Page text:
CMS proposes competitive acquisition program for injectables

June 1, 2005

Washington--The federal government is proposing a new way to pay for injectable or intravenous drugs administered by physicians in their offices, but AUA says the plan is so confusing, burdensome, and administratively costly that it will not be used unless significant changes are made.

Under the Medicare Modernization Act of 2003, Congress ordered the Centers for Medicare and Medicaid Services to create the new competitive acquisition program (CAP) as an alternative to the controversial system whereby the federal government reimburses physicians for the drugs based on 106% of the average sales price (ASP).

The policy has been sharply criticized by AUA, which contends it does not cover the cost of many chemotherapy drugs, let alone administration expenses, even though CMS has boosted some of those payment levels.

According to CMS, the option is intended both to save the Medicare program money and provide a simpler, less cumbersome alternative for physicians.

"The competitive acquisition program provides opportunities for physicians who do not wish to be in the business of drug acquisition," CMS said in its proposal, explaining that the CAP is intended to reduce the financial burdens and risk for physicians who must acquire the drugs under the ASP program.

In addition, the CAP eliminates the need for physicians to collect coinsurance for the drugs from Medicare beneficiaries, thus reducing headaches and paperwork.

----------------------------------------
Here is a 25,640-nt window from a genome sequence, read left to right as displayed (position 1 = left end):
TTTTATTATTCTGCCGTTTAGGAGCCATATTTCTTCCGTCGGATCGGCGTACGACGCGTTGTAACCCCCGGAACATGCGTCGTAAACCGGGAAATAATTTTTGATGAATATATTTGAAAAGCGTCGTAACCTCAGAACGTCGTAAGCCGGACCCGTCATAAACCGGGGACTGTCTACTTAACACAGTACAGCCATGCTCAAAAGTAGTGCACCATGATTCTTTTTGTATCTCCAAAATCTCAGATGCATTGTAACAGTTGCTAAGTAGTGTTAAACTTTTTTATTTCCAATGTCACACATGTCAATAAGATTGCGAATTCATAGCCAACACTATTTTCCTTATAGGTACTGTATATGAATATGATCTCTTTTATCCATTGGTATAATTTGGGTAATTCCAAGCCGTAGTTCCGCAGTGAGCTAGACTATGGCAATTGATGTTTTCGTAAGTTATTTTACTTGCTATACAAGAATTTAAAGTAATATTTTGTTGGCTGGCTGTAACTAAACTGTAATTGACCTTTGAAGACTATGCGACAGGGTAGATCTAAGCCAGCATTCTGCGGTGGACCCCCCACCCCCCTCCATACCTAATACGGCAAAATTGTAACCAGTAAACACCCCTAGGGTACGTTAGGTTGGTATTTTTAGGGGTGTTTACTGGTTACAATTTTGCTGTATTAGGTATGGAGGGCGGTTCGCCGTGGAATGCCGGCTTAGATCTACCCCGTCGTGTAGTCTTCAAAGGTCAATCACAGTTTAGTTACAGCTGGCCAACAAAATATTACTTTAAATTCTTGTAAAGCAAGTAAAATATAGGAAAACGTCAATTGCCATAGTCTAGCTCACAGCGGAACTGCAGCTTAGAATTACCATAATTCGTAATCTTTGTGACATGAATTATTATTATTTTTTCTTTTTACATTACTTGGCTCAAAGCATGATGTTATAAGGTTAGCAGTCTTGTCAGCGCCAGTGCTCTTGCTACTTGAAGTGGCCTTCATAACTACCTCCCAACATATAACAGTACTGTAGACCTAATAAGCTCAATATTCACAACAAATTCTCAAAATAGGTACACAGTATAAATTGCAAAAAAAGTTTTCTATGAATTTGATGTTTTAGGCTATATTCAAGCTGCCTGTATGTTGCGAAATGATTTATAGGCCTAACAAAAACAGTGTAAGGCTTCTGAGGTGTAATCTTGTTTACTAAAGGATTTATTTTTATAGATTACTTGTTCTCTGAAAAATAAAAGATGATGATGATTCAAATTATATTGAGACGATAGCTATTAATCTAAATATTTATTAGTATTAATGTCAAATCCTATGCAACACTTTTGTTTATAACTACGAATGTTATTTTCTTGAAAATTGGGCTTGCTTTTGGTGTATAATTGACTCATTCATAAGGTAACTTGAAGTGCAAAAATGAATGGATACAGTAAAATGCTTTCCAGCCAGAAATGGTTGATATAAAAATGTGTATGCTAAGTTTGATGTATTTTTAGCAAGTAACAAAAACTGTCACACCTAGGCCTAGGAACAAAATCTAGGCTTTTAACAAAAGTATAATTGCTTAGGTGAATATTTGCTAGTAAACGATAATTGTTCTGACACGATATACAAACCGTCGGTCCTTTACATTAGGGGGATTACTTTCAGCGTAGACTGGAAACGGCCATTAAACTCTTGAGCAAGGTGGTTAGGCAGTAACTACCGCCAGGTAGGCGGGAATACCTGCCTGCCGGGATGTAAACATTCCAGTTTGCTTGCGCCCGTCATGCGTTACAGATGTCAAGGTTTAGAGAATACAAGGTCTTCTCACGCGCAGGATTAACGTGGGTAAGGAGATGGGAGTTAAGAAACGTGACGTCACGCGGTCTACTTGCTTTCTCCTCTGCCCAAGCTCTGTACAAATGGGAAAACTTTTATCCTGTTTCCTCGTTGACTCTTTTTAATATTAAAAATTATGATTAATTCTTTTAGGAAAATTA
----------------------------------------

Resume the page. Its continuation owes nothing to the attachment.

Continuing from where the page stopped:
But AUA isn't impressed with CMS's first crack at the rules that would implement the program and submitted a detailed critique to the agency, making 19 specific recommendations for changes and improvements.

In fact, AUA said so many unanswered questions surround the complex new program that CMS should publish an "interim" final rule that can be more easily modified. In its proposed regulations, CMS acknowledged that much remains to be done before the program can be finalized, including the following:

CMS said there could be a "phase-in" procedure for the program, perhaps enacting it on a limited basis before expanding it to cover all areas of the country or all drug products.

AUA proposals In its response to the agency, AUA recommended that CMS: